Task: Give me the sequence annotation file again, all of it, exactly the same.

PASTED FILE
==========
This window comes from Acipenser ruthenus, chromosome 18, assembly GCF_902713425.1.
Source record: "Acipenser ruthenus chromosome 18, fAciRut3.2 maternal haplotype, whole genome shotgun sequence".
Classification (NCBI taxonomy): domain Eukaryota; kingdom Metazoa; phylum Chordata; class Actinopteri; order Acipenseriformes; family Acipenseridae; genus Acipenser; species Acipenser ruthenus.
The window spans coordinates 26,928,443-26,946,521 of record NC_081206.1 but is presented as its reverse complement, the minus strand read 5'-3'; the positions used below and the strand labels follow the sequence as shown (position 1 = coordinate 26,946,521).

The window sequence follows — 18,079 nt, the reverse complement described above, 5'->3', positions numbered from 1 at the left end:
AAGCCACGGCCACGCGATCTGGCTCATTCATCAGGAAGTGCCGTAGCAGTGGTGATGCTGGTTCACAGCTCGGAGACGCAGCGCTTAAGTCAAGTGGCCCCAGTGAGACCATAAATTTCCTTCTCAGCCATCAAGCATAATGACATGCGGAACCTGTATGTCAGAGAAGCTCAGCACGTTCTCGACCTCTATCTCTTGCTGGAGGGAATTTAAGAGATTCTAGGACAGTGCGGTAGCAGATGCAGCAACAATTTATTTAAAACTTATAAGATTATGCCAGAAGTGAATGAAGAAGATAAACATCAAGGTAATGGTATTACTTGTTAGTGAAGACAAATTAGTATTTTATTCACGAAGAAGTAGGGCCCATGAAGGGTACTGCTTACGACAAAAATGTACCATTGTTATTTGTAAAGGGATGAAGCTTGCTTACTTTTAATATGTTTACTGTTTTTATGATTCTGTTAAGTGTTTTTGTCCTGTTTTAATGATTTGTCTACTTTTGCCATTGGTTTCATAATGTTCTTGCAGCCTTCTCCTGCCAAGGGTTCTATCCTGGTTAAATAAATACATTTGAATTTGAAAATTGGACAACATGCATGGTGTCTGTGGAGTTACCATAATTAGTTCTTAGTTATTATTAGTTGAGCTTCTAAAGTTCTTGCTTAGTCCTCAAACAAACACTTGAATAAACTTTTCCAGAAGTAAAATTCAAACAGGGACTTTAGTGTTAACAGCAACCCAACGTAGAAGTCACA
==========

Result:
This window comes from Acipenser ruthenus, chromosome 18, assembly GCF_902713425.1.
Source record: "Acipenser ruthenus chromosome 18, fAciRut3.2 maternal haplotype, whole genome shotgun sequence".
Classification (NCBI taxonomy): domain Eukaryota; kingdom Metazoa; phylum Chordata; class Actinopteri; order Acipenseriformes; family Acipenseridae; genus Acipenser; species Acipenser ruthenus.
The window spans coordinates 26,928,443-26,946,521 of record NC_081206.1 but is presented as its reverse complement, the minus strand read 5'-3'; the positions used below and the strand labels follow the sequence as shown (position 1 = coordinate 26,946,521).

The window sequence follows — 18,079 nt, the reverse complement described above, 5'->3', positions numbered from 1 at the left end:
AAGCCACGGCCACGCGATCTGGCTCATTCATCAGGAAGTGCCGTAGCAGTGGTGATGCTGGTTCACAGCTCGGAGACGCAGCGCTTAAGTCAAGTGGCCCCAGTGAGACCATAAATTTCCTTCTCAGCCATCAAGCATAATGACATGCGGAACCTGTATGTCAGAGAAGCTCAGCACGTTCTCGACCTCTATCTCTTGCTGGAGGGAATTTAAGAGATTCTAGGACAGTGCGGTAGCAGATGCAGCAACAATTTATTTAAAACTTATAAGATTATGCCAGAAGTGAATGAAGAAGATAAACATCAAGGTAATGGTATTACTTGTTAGTGAAGACAAATTAGTATTTTATTCACGAAGAAGTAGGGCCCATGAAGGGTACTGCTTACGACAAAAATGTACCATTGTTATTTGTAAAGGGATGAAGCTTGCTTACTTTTAATATGTTTACTGTTTTTATGATTCTGTTAAGTGTTTTTGTCCTGTTTTAATGATTTGTCTACTTTTGCCATTGGTTTCATAATGTTCTTGCAGCCTTCTCCTGCCAAGGGTTCTATCCTGGTTAAATAAATACATTTGAATTTGAAAATTGGACAACATGCATGGTGTCTGTGGAGTTACCATAATTAGTTCTTAGTTATTATTAGTTGAGCTTCTAAAGTTCTTGCTTAGTCCTCAAACAAACACTTGAATAAACTTTTCCAGAAGTAAAATTCAAACAGGGACTTTAGTGTTAACAGCAACCCAACGTAGAAGTCACA